profile is now governed by material stresses in the rocker systems, and not a spring, faster opening and closing can be provided, increasing air flow and reducing the profile length – to the benefit of real compression and expansion.
Secondly, the energy for closing the valves is not provided while opening them, as has to be the case with a spring. The result is a softer input (or ‘stab’) torque profile into the cam drive system, which can lead to lower friction. For proof, look how Ducati can use timing belts, and are the only company currently offering hydraulic cam phasing (variable timing).
Finally, because there is no spring seat, the head height can be lower for a given port shape. With a V-twin this is very important. And Massimo Bordi, in forcing the Ducati Quattrovalvole engine into existence, hadn’t wasted any opportunity here – he’d consulted with Cosworth, at the time one of probably only two engine consultancies who really understood anything about four-valve engine port design. He can’t be accused of squandering the opportunity.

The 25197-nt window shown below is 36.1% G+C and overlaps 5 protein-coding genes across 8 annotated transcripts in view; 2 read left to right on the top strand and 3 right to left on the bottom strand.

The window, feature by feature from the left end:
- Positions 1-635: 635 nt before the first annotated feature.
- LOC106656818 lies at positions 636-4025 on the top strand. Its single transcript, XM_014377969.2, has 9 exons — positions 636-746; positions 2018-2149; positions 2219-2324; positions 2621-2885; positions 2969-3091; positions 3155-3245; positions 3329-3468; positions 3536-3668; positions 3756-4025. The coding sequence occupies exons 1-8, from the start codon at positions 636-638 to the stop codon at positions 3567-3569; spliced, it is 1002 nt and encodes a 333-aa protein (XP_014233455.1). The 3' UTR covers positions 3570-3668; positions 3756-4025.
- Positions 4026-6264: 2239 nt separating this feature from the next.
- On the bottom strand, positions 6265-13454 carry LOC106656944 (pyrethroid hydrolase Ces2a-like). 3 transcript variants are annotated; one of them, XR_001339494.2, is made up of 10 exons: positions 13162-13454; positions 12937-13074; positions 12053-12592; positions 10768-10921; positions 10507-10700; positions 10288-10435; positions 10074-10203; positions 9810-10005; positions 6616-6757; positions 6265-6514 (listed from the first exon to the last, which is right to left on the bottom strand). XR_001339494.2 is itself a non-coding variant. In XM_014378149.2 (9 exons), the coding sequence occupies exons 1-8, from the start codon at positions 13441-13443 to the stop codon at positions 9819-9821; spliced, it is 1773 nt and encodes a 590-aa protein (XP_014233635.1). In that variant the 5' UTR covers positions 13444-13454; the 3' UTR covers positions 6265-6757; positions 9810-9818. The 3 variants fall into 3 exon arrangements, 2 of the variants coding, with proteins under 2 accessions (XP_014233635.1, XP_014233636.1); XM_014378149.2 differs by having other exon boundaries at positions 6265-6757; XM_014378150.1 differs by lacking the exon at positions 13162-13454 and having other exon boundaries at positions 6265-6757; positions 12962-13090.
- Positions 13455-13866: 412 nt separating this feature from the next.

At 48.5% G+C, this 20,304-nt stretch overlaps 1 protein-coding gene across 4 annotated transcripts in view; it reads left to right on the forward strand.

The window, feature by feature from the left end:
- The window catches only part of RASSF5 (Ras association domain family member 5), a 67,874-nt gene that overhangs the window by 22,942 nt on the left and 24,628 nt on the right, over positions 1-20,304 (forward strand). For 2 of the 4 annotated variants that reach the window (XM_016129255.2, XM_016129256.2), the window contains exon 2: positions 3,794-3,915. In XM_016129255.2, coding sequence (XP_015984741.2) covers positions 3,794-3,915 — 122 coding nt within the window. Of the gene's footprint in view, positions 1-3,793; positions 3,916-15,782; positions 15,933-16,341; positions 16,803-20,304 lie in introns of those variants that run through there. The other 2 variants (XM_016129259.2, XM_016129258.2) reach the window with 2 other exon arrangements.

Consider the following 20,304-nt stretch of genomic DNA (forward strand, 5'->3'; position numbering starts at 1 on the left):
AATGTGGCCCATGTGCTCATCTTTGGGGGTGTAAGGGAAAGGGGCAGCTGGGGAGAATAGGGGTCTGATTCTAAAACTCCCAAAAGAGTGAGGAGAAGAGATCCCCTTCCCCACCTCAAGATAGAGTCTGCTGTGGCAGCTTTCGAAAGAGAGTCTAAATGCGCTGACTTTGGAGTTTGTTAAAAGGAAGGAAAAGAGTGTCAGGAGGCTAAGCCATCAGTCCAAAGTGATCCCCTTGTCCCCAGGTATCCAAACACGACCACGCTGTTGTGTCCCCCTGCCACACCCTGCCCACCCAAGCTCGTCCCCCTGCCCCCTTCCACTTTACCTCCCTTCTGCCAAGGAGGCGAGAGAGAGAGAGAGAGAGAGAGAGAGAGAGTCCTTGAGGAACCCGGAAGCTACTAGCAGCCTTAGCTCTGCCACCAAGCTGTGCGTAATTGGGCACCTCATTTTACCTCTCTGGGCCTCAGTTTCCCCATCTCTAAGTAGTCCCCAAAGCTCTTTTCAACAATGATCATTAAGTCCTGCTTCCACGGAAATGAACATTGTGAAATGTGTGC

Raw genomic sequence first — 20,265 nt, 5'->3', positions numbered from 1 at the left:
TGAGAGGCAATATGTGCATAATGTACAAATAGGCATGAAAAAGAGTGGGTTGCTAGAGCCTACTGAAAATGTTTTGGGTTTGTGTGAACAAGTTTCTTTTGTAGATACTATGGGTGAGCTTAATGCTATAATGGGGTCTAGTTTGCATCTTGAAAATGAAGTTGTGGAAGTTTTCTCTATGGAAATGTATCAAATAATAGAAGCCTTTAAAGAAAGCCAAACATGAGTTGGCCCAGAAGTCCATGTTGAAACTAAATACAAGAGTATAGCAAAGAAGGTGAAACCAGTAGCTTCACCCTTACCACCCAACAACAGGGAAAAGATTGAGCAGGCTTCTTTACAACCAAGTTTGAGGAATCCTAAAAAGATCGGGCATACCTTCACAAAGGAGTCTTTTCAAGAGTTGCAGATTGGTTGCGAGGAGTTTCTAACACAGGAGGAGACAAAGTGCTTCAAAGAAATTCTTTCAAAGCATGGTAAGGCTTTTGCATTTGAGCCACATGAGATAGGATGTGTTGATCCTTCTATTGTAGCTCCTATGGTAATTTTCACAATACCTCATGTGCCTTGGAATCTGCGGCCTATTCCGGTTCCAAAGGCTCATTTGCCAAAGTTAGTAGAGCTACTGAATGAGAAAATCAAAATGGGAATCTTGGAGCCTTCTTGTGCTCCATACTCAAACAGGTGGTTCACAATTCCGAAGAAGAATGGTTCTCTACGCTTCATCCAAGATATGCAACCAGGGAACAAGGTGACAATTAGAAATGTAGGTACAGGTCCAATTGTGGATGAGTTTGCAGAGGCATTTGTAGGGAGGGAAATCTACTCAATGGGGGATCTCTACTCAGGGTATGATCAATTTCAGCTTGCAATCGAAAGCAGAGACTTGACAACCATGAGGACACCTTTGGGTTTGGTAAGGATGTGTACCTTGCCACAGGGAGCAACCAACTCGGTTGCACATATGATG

Put this together and you can see the 851 and RC30 should have been evenly matched. Ducati’s marketing genius was not to go straight to full litre capacity, thrash everyone and invoke the wrath of the rule makers. Ducati won the first WSB round in 1988, and though Honda won the title in ’88 and ’89, the Italians were just getting started. Gradual capacity increases kept them on par with fours which had to be tuned harder and harder to compete. The 851 begat 888, 916 and 996, riders including Roche, Polen, Bayliss and Fogarty finished the job off, and Ducati became the dominant WSB force. In the end Honda went twin-cylinder, but does anyone remember that? Aprilia never won the championship with a twin. And Ducati built a legend for performance while selling more bikes as they increased the capacity incrementally. Frankly, this was genius.